Friday, August 3, 2007

After I'm gone

Haaretz : By Marit Slavin
Prof. Tishbi [Professor Naftali Tishbi of the Hebrew University of Jerusalem], given your unique field of endeavor, how do you relate to the concept of death?

'There are many aspects to the question of our attitude toward death, but in essence this is a cognitive problem that's related to our inability to accept that our consciousness, our inner self, will one day cease to exist. We accept the fact that this consciousness did not exist in the past and that it changes significantly in the course of our lives, but we have great difficulty accepting the fact of its disappearance in the future. Mainly, it's hard for us to accept this because we think our lives would thereby become meaningless and purposeless, more or less a waste of energy, because when it's over, it's over. This question takes on special significance when, on a daily basis, you're trying to understand the mechanisms by which biological information is processed and the fascinating transition between matter and intellect as it occurs in the nervous system. We perceive consciousness as an abstract, intellectual entity, but in fact it is fixed deep inside the brain in a concrete way.

'Even if we leave aside the issue of the disappearance of self-consciousness - which by definition is completely internal and private - we are left with a no less disturbing problem: the disappearance of our public self. That is, the complete cessation of our connections and relationships with other living people. It seems to me that the older we get, the more we fear our public death and the less we fear our private death. What I mean is that it becomes more important for us to preserve ourselves for other people who are important to us, than to preserve our sense of self-consciousness. Fortunately, this public death may possibly be postponed or prevented by technological means. I see it, this is the only kind of 'immortality' that can be seriously discussed."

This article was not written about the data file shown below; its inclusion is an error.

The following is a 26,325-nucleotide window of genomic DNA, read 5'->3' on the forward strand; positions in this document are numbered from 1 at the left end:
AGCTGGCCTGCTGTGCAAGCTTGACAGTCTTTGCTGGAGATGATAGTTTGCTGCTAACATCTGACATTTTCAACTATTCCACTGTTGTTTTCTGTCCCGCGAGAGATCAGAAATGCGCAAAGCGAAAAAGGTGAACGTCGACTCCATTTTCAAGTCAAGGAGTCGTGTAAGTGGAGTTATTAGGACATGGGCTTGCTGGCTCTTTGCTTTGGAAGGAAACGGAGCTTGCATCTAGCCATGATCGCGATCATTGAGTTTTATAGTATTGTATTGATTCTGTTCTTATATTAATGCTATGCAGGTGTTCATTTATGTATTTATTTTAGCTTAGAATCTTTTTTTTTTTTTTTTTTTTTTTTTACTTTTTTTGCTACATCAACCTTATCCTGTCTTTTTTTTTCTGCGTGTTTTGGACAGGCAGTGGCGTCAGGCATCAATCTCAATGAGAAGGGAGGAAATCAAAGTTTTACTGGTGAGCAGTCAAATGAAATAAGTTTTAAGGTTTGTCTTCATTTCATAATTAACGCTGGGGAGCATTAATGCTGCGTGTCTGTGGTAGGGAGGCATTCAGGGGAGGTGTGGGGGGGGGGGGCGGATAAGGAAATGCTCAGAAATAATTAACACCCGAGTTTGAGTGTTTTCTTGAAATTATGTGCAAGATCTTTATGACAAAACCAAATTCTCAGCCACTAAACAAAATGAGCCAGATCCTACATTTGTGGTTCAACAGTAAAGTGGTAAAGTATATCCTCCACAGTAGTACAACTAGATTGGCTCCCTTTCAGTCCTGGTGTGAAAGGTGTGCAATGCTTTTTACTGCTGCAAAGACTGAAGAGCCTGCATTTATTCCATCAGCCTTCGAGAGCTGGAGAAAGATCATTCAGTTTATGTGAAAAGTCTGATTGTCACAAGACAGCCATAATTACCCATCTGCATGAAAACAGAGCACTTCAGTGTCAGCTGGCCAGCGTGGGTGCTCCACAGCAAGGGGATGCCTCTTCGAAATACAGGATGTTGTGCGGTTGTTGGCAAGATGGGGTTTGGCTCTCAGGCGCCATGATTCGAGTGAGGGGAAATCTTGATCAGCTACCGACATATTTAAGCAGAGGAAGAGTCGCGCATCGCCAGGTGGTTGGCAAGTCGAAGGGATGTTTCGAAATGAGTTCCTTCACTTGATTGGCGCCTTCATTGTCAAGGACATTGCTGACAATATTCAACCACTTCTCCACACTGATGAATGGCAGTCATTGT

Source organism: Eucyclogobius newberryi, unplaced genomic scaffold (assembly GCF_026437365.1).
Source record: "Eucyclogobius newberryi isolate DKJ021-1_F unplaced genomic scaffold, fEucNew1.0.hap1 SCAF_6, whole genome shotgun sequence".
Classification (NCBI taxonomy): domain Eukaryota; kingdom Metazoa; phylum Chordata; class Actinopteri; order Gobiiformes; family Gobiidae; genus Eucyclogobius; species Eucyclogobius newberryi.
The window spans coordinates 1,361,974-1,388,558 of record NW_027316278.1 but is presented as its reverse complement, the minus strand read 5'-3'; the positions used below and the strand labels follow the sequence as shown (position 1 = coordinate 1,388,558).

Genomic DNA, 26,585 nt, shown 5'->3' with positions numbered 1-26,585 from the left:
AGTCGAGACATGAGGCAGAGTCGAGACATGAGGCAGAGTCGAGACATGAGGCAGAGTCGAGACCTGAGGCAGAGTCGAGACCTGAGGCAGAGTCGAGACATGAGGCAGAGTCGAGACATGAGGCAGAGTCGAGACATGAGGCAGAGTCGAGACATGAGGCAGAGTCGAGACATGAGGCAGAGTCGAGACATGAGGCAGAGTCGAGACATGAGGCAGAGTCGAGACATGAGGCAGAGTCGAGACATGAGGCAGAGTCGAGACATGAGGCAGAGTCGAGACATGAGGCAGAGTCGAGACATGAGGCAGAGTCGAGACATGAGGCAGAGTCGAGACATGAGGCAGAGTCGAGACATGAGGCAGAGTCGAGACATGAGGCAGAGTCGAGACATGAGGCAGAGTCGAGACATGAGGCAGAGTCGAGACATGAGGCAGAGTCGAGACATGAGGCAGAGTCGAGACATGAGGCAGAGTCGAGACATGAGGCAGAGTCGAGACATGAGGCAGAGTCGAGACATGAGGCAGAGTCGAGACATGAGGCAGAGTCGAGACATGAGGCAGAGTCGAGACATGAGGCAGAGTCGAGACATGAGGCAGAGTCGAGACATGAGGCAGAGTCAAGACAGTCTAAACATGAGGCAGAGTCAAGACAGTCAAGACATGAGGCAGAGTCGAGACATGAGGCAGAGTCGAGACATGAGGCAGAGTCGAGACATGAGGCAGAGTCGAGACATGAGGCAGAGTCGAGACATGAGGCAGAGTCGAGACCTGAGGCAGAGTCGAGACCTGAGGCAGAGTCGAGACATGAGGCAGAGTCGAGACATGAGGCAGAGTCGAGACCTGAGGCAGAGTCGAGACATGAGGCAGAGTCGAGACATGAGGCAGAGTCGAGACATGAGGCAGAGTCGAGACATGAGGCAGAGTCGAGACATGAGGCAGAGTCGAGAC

What do you think will happen to humanity if it attains immortality?

"If you mean immortality in the naive sense, that is, an end to biological death, then in the same generation in which humanity discovers the possibility of such immortality, human society will cease to renew itself. The processes of life and death are inseparably interwoven on the axis of time and react to changes in their environment. Since the physical and biological environment is constantly changing, living creatures must also change and adapt themselves to it. This is the essence of evolution, a dynamic, ongoing process in which individuals, populations and biological systems continually adapt to the environment. The environment, then, is constantly changing, primarily because of the life within it.

"Immortality in the naive sense, therefore, means freezing and preserving what already exists, without renewal. All dynamic processes are halted. If that happens, we will become a society of adults that is not capable or interested in renewing or developing itself, a society in which there is no room for the young, in every sense. Is this what we really want? Have we really attained the ultimate model with which we want to be stuck? Will we ever reach that state? After all, when a biological system ceases to develop it's basically dead. In a changing environment we must make room for those who are better, more adapted to the new environment. Paradoxically, perhaps, stopping death is actually stopping life."

And if that is not enough for a lazy summer night, try this:
Even now the direction is clearly toward the reduced importance of the body, not only because technology is replacing the use of the body and muscles but also because it is heightening the senses and enhancing experience. It is improving upon, and will continue to improve upon, the body with its natural senses, by enhancing vision, hearing, touch, etc. The danger lies in an addiction to the enhanced virtual senses; that the perception of the world through the natural senses will seem meager and unsatisfying in comparison.

"Such direct enrichment of our world will enable us to use the computer to create a personal virtual world that in effect represents the sum total of our lives, and in which we'll be able to wander. At the same time, we'll also be able to wander around in our real world. And thus a total blurring will take place between the biological and virtual bodies. If such a significant part of our experiential world is to be found in our virtual part, then the moment there's a copy of it, the dream of preserving our world of experiences after our death will come true. That will bring us closer to the immortality of the soul.

Shabbat shalom.

No comments: